Food Tank, in partnership with the George Washington University, is hosting the 1st Annual Food Tank Summit in Washington D.C. on January 21-22, 2015.
This two-day event will feature more than 75 different speakers from the food and agriculture field. Researchers, farmers, chefs, policy makers, government officials, and students will come together for panels on topics including food waste, urban agriculture, family farmers, farm workers, and more.
Food Tank recently had the opportunity to speak with Emily Broad Leib, of Harvard Law School, who will be speaking at the summit.
Food Tank (FT): What will your message be at the Food Tank Summit?
Emily Broad Leib (EBL): I’m going to talk about the role that legal and policy research must play in improving the food system, the importance of collaborating across disciplines to identify innovative new approaches, and one way that we are using a university-wide student challenge to help foster that collaboration and innovation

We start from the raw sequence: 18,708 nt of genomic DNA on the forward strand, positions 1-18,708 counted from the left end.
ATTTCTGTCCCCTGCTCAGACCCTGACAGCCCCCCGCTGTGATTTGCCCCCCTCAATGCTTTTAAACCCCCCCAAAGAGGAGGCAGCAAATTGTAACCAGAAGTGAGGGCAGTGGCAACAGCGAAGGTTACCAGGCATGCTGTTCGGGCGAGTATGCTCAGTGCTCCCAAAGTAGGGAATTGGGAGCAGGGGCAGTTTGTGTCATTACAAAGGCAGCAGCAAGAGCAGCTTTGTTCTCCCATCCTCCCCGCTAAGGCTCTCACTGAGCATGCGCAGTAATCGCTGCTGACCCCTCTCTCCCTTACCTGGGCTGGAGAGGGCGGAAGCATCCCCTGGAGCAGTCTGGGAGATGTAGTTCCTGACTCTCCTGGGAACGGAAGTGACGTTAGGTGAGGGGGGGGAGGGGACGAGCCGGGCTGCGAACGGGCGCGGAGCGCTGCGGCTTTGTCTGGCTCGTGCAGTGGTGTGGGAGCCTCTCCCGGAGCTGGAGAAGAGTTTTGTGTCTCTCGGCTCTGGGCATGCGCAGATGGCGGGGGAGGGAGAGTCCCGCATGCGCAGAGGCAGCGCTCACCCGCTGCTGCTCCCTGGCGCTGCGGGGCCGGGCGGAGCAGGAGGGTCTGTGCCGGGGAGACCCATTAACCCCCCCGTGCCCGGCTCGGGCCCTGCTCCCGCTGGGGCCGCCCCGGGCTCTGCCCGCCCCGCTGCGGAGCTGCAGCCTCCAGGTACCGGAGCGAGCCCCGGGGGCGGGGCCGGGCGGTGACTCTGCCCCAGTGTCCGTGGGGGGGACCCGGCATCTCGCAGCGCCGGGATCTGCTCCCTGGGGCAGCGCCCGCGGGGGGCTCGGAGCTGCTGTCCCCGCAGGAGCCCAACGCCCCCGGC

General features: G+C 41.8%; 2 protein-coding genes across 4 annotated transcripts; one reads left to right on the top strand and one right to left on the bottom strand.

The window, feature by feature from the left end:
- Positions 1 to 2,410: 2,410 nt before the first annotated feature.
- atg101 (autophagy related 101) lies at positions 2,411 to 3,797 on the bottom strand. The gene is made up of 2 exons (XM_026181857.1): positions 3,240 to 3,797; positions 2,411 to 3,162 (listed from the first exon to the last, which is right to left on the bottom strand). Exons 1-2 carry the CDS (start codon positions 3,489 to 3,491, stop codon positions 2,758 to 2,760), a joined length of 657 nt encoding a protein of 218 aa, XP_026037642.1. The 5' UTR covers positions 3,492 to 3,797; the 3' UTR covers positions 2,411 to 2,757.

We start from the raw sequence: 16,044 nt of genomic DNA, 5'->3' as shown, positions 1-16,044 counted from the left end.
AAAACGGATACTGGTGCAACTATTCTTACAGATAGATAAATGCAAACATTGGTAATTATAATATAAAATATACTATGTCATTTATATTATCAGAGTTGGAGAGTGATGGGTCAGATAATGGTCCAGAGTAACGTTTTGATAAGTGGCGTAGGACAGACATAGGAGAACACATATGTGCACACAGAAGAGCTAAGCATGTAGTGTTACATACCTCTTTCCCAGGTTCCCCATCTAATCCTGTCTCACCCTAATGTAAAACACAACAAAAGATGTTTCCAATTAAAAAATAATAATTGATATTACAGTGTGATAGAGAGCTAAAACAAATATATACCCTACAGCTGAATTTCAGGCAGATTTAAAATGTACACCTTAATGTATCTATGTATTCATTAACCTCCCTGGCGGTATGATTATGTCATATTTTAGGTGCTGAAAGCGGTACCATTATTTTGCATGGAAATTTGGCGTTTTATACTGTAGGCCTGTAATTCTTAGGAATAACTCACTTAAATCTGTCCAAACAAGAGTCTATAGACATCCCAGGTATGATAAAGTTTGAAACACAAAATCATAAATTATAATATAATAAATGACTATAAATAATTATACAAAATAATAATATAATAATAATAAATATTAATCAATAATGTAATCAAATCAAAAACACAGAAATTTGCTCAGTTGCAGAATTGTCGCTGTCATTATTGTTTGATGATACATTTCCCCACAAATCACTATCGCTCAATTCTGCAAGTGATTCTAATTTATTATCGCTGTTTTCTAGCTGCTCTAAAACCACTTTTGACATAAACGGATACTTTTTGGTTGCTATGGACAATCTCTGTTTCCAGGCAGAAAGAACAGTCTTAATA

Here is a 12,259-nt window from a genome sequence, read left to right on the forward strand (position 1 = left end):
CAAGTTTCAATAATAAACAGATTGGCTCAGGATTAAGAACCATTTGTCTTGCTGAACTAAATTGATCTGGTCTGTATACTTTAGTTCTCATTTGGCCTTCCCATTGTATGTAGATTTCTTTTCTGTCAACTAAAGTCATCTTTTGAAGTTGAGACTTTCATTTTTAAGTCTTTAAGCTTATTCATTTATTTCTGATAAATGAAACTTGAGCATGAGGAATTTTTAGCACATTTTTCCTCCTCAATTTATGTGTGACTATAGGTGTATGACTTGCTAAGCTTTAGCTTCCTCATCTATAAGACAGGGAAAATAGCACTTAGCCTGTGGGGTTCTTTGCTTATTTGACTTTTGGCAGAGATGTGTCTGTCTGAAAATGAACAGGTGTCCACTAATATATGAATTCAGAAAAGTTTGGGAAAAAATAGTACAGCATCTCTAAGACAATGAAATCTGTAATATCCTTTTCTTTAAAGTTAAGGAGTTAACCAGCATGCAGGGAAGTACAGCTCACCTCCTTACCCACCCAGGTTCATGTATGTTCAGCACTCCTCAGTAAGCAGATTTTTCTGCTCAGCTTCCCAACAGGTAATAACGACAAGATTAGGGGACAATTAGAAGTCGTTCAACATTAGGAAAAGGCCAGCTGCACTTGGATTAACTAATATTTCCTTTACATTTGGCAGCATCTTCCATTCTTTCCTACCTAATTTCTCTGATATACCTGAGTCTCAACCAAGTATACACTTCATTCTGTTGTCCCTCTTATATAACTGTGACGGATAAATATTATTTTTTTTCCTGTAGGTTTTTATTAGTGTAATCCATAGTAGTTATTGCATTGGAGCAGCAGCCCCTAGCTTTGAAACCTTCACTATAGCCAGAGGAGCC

(FT): How are you contributing to building a better food system?
(EBL): The Harvard Food Law and Policy Clinic (FLPC) was established in 2010 to link Harvard Law School students with opportunities to work with clients and communities on various food law and policy issues. The FLPC provides legal advice to nonprofits and government agencies seeking to increase access to healthy foods, prevent diet-related diseases such as obesity and type 2 diabetes, and reduce barriers to market entry for small-scale and sustainable food producers, while educating law students about ways to use law and policy to impact the food system. The FLPC engages a strong policy orientation as well as substantive expertise in the food system to assist a range of federal, state, and local clients around the United States—from Massachusetts to Mississippi—in understanding the legal and policy regimes that apply to food production and sales.
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